BOSTON – The Expenditure Commission – a joint task force of elected officials and policy makers in Massachusetts – thinks the Bay State needs to overhaul its tax system to eliminate tax exemptions that cost billions in public revenue, according to Boston.com.
The task force released a preliminary report that calls on Gov. Deval L. Patrick and state legislators to reduce the number of tax breaks offered in the Bay State.
Massachusetts has 200 tax credits, deductions and exemptions that cover things such as funeral items and cement mixers, according to the Dept. of Revenue and Boston.com. The tax breaks cost the state more than $26 billion a year in revenue – roughly $4 billion more than it collects in taxes every year.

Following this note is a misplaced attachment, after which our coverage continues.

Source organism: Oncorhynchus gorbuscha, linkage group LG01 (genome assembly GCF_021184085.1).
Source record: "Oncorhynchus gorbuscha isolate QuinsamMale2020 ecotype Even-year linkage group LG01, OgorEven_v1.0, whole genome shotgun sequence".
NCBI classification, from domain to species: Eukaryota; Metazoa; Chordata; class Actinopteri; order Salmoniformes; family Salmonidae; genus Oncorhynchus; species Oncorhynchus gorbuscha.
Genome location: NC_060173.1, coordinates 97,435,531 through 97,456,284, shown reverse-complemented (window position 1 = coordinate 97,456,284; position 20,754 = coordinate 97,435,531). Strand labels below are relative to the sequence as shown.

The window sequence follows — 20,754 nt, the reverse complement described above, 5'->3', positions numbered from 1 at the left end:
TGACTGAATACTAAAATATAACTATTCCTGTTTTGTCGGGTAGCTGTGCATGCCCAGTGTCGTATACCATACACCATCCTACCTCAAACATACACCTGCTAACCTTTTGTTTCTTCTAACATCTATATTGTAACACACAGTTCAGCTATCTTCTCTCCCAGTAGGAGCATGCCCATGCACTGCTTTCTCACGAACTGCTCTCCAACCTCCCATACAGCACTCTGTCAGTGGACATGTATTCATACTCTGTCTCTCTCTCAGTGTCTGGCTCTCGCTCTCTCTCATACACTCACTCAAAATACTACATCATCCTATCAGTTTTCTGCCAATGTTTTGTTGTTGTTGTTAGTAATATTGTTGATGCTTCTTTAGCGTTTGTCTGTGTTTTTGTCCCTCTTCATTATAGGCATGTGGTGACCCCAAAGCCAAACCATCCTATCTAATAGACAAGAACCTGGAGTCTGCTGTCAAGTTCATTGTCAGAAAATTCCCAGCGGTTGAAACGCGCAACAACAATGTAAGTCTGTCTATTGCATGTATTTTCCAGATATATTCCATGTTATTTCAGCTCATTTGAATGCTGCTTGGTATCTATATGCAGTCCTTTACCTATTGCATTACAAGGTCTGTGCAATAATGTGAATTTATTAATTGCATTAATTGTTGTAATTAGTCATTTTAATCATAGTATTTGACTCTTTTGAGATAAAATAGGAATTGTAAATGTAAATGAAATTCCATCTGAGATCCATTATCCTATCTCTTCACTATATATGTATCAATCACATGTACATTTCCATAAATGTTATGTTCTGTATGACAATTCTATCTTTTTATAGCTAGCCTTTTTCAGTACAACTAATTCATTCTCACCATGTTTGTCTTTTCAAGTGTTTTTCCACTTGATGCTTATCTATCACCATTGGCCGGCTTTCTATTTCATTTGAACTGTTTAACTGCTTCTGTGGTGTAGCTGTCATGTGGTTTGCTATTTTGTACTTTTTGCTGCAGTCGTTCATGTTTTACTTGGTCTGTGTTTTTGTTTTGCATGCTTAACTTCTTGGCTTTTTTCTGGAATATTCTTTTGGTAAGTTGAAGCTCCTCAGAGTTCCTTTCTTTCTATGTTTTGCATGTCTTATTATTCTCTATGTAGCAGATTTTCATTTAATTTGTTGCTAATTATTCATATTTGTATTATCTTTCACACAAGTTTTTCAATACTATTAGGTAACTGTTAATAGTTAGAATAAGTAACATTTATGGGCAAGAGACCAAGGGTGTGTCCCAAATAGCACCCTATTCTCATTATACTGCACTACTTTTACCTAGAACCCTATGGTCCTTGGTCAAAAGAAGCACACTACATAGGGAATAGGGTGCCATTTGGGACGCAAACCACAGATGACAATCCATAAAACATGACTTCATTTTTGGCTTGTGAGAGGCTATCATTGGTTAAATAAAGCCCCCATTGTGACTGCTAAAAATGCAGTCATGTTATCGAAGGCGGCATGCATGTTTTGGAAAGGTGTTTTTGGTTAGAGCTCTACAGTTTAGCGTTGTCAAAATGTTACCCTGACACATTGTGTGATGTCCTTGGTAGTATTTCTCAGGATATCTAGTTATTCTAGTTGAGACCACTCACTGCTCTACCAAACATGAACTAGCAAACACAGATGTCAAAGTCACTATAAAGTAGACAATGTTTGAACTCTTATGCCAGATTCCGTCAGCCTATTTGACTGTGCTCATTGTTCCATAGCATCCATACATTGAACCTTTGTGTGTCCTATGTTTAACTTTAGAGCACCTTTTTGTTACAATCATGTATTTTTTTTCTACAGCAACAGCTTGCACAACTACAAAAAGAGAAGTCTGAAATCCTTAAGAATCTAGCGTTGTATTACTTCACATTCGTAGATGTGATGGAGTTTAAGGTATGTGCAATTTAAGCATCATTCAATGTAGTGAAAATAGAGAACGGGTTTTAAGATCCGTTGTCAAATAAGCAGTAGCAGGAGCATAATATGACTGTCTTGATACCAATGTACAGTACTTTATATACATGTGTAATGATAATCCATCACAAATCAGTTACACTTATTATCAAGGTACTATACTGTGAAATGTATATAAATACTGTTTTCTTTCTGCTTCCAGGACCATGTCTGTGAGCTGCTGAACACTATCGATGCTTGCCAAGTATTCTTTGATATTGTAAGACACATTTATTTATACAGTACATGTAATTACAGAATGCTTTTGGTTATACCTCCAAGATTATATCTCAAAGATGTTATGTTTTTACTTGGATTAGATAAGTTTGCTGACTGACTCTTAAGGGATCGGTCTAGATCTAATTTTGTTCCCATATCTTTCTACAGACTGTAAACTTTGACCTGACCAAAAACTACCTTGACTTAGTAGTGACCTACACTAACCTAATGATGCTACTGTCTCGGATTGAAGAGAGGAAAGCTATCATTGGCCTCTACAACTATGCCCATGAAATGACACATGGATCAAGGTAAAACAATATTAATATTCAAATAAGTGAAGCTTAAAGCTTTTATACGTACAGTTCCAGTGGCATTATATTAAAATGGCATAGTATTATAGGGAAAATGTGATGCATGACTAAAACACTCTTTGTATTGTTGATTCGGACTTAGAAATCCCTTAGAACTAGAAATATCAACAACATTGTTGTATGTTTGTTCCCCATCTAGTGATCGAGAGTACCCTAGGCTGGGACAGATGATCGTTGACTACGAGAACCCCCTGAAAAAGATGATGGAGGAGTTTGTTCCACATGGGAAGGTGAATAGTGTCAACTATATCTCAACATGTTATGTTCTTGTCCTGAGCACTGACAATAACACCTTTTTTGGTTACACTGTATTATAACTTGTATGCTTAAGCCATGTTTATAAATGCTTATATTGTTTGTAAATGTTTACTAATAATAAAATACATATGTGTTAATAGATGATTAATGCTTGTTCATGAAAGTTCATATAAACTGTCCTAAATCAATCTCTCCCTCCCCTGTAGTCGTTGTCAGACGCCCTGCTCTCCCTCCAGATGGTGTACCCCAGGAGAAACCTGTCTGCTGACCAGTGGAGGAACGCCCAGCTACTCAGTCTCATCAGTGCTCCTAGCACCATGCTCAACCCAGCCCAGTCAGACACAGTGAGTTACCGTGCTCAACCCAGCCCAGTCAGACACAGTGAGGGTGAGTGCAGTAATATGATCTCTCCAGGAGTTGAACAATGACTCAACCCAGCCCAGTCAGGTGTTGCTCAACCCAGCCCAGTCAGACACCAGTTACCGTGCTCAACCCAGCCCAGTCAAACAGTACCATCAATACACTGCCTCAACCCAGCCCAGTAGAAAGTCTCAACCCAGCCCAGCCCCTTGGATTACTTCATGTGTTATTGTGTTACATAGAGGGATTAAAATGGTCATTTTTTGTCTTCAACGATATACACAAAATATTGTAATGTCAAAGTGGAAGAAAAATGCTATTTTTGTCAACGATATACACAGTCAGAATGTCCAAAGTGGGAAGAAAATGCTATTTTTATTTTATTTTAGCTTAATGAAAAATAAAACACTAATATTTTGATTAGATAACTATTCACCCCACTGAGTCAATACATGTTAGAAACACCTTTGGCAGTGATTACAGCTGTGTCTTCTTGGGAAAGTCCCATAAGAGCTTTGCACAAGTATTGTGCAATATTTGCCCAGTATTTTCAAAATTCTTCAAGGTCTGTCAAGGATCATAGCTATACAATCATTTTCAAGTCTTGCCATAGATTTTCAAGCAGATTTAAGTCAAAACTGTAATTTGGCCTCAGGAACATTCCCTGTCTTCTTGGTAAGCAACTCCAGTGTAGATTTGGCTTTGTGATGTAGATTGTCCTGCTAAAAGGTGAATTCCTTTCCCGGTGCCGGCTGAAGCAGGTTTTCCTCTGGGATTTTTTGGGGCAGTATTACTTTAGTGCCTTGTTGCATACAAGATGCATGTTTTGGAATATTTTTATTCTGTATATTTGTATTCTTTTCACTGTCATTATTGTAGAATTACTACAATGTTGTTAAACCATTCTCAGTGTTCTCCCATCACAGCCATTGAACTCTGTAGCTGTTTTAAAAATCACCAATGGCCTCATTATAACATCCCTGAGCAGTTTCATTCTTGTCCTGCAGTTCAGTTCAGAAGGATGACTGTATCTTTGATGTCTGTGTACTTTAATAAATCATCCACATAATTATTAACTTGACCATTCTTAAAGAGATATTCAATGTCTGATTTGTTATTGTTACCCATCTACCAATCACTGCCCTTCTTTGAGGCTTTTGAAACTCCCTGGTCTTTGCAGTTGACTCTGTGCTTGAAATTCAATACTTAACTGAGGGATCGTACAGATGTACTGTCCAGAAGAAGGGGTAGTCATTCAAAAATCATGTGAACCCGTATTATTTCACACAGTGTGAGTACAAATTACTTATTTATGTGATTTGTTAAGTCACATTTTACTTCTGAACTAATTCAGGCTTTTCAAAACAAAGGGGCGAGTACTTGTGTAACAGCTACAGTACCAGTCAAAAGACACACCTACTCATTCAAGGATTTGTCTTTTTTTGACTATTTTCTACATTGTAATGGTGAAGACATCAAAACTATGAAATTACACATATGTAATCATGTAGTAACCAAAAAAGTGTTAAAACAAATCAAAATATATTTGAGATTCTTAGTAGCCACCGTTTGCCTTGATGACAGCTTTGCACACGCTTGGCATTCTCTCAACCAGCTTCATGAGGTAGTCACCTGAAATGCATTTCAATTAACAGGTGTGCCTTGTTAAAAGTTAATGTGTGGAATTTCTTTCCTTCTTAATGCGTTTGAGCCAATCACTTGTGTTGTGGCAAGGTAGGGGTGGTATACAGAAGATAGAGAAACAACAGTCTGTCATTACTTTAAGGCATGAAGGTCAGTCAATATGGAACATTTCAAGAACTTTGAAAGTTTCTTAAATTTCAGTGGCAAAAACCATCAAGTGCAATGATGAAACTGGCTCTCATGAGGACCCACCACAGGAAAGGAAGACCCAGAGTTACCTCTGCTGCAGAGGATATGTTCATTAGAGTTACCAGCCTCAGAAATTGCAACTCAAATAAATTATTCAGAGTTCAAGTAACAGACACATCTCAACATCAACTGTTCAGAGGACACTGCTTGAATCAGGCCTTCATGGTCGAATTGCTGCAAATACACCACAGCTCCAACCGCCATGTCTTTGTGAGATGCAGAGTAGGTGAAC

Supporters of tax exemptions argue that they encourage expansion, create jobs and attract businesses, since they often target specific industries.
Members of the Expenditure Commission have not finalized details, but told the news site that the report would probably identify specific tax breaks to be eliminated.
The final report is scheduled to be released by April 1.
Join PBN and two panels of successful female executives, business owners and entrepreneurs as we delve into what women should do to advance their careers, and become leaders in the corporate world and their own enterprises.
PBN's annual Book of Lists has been an essential resource for the local business community for almost 30 years. The Book of Lists features a wealth of company rankings from a variety of fields and industries, including banking, health care, real estate, law, hospitality, education, not-for-profits, technology and many more.